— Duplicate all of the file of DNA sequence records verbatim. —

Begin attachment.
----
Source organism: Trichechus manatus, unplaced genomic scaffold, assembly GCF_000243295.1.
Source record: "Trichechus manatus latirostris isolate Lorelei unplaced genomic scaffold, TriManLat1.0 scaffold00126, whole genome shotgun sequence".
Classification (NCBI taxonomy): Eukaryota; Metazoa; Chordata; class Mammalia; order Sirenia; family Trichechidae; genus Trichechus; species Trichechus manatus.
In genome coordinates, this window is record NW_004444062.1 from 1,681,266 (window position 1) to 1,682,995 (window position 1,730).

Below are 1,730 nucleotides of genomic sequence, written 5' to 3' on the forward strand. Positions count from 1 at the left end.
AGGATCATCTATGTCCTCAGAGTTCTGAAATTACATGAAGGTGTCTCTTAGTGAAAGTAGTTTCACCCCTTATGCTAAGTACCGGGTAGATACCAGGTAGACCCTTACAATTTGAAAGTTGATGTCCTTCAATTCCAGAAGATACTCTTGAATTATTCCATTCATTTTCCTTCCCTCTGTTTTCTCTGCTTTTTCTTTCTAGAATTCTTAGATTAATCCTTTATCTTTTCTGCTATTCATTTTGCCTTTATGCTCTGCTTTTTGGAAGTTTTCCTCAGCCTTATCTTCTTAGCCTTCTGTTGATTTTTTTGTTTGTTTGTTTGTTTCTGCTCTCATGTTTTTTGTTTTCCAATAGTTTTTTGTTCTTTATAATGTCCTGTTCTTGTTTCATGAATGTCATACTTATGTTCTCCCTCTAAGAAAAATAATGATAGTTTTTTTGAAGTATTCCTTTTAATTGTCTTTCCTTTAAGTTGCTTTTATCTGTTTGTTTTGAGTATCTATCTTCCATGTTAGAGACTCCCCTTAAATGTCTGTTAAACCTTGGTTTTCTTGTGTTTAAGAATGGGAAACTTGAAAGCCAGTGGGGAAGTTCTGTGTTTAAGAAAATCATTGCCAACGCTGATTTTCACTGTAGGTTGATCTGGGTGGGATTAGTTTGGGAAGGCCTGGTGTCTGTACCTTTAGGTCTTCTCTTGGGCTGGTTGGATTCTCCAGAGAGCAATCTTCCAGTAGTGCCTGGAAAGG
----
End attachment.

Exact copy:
Source organism: Trichechus manatus, unplaced genomic scaffold, assembly GCF_000243295.1.
Source record: "Trichechus manatus latirostris isolate Lorelei unplaced genomic scaffold, TriManLat1.0 scaffold00126, whole genome shotgun sequence".
Classification (NCBI taxonomy): Eukaryota; Metazoa; Chordata; class Mammalia; order Sirenia; family Trichechidae; genus Trichechus; species Trichechus manatus.
In genome coordinates, this window is record NW_004444062.1 from 1,681,266 (window position 1) to 1,682,995 (window position 1,730).

Below are 1,730 nucleotides of genomic sequence, written 5' to 3' on the forward strand. Positions count from 1 at the left end.
AGGATCATCTATGTCCTCAGAGTTCTGAAATTACATGAAGGTGTCTCTTAGTGAAAGTAGTTTCACCCCTTATGCTAAGTACCGGGTAGATACCAGGTAGACCCTTACAATTTGAAAGTTGATGTCCTTCAATTCCAGAAGATACTCTTGAATTATTCCATTCATTTTCCTTCCCTCTGTTTTCTCTGCTTTTTCTTTCTAGAATTCTTAGATTAATCCTTTATCTTTTCTGCTATTCATTTTGCCTTTATGCTCTGCTTTTTGGAAGTTTTCCTCAGCCTTATCTTCTTAGCCTTCTGTTGATTTTTTTGTTTGTTTGTTTGTTTCTGCTCTCATGTTTTTTGTTTTCCAATAGTTTTTTGTTCTTTATAATGTCCTGTTCTTGTTTCATGAATGTCATACTTATGTTCTCCCTCTAAGAAAAATAATGATAGTTTTTTTGAAGTATTCCTTTTAATTGTCTTTCCTTTAAGTTGCTTTTATCTGTTTGTTTTGAGTATCTATCTTCCATGTTAGAGACTCCCCTTAAATGTCTGTTAAACCTTGGTTTTCTTGTGTTTAAGAATGGGAAACTTGAAAGCCAGTGGGGAAGTTCTGTGTTTAAGAAAATCATTGCCAACGCTGATTTTCACTGTAGGTTGATCTGGGTGGGATTAGTTTGGGAAGGCCTGGTGTCTGTACCTTTAGGTCTTCTCTTGGGCTGGTTGGATTCTCCAGAGAGCAATCTTCCAGTAGTGCCTGGAAAGG